Sometimes, it is brain surgery, and Jim Pearson is the first to admit it’s not easy to overhaul the way neurosurgeons do their extremely delicate job.
For 15 years, Pearson has nudged, coaxed and cajoled the medical community to consider a different way to do brain surgery. But he realizes he’s up against some big obstacles.
“The brain is complex,” said Pearson, CEO of Indianapolis-based NICO Corp., a maker of minimally invasive tools and technology for brain surgery. “Technology is intricate. The timeline to become a neurosurgeon is the longest of all the medical specialties.”
Even so, Pearson’s company is putting up numbers that show a growing number of surgeons and investors are buying into his vision.
The company has raised $62 million since it was established in 2007, including $12.6 million last month.
It has trained more than 1,200 surgeons at dozens of hospitals, including the Cleveland Clinic, Indiana University Health, University of Michigan Health and Stanford University Medical Center. Those surgeons have now completed about 40,000 procedures. Researchers have published more than 180 journal articles, abstracts and posters on NICO Corp. technology.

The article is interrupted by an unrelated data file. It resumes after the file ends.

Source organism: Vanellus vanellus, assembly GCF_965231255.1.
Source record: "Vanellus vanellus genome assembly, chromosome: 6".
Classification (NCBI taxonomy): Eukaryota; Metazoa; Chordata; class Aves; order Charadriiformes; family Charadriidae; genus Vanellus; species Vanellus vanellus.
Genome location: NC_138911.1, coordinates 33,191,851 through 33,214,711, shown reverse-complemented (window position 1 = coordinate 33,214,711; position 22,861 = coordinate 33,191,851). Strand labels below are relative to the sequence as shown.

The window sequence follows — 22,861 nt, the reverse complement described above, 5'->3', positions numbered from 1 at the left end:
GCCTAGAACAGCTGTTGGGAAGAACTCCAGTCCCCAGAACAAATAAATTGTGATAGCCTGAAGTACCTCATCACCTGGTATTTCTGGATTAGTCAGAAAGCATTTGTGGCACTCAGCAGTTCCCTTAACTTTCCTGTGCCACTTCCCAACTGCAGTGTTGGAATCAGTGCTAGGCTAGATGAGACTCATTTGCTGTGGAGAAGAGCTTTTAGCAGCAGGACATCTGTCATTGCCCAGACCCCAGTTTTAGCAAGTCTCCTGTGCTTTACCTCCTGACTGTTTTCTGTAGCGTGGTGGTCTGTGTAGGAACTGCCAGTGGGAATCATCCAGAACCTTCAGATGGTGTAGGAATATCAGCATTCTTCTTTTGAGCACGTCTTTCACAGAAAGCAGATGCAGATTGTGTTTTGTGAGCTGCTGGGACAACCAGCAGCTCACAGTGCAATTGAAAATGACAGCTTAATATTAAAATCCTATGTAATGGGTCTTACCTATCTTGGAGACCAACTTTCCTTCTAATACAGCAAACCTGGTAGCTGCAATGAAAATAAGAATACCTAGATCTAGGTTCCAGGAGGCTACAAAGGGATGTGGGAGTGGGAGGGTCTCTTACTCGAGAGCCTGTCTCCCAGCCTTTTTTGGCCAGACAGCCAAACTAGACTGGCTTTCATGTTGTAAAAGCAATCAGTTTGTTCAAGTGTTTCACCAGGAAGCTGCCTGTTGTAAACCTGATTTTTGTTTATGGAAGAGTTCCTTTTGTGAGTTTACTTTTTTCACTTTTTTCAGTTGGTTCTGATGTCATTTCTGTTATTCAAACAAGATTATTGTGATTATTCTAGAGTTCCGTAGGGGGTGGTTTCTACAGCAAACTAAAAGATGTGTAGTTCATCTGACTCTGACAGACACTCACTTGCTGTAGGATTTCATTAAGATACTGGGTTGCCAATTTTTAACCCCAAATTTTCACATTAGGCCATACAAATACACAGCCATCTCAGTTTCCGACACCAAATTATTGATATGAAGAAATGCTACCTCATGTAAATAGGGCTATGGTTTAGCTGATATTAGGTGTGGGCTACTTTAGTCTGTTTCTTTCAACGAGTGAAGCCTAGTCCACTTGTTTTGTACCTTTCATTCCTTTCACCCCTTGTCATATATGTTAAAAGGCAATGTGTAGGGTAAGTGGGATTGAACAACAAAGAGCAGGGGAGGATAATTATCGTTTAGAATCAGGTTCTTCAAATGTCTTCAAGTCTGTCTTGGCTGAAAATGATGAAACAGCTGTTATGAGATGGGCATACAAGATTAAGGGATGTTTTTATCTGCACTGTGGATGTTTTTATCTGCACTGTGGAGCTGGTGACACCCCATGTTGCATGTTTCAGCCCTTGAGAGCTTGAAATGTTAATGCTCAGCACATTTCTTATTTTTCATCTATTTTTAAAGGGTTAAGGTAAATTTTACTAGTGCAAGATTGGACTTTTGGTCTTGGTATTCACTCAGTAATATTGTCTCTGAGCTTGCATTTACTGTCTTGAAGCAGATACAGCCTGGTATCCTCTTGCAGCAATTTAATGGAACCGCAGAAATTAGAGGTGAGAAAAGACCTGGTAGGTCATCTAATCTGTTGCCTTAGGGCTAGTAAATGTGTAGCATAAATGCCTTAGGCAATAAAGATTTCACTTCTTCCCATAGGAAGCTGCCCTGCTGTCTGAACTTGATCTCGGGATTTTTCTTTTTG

And the company has recently published a textbook, with contributions from more than 40 neurosurgeons, on minimally invasive brain surgery procedures.
What NICO is doing is trying to shift the way surgeons treat patients who have suffered from strokes, brain tumors and other abnormalities.
The company has developed a line of products that allow surgeons to reach into the brain in a way that’s less intrusive than the traditional method of cutting through the inner “white matter” and pulling the delicate tissue apart with retractors to reach tumors, blood and other fluids that need to be removed.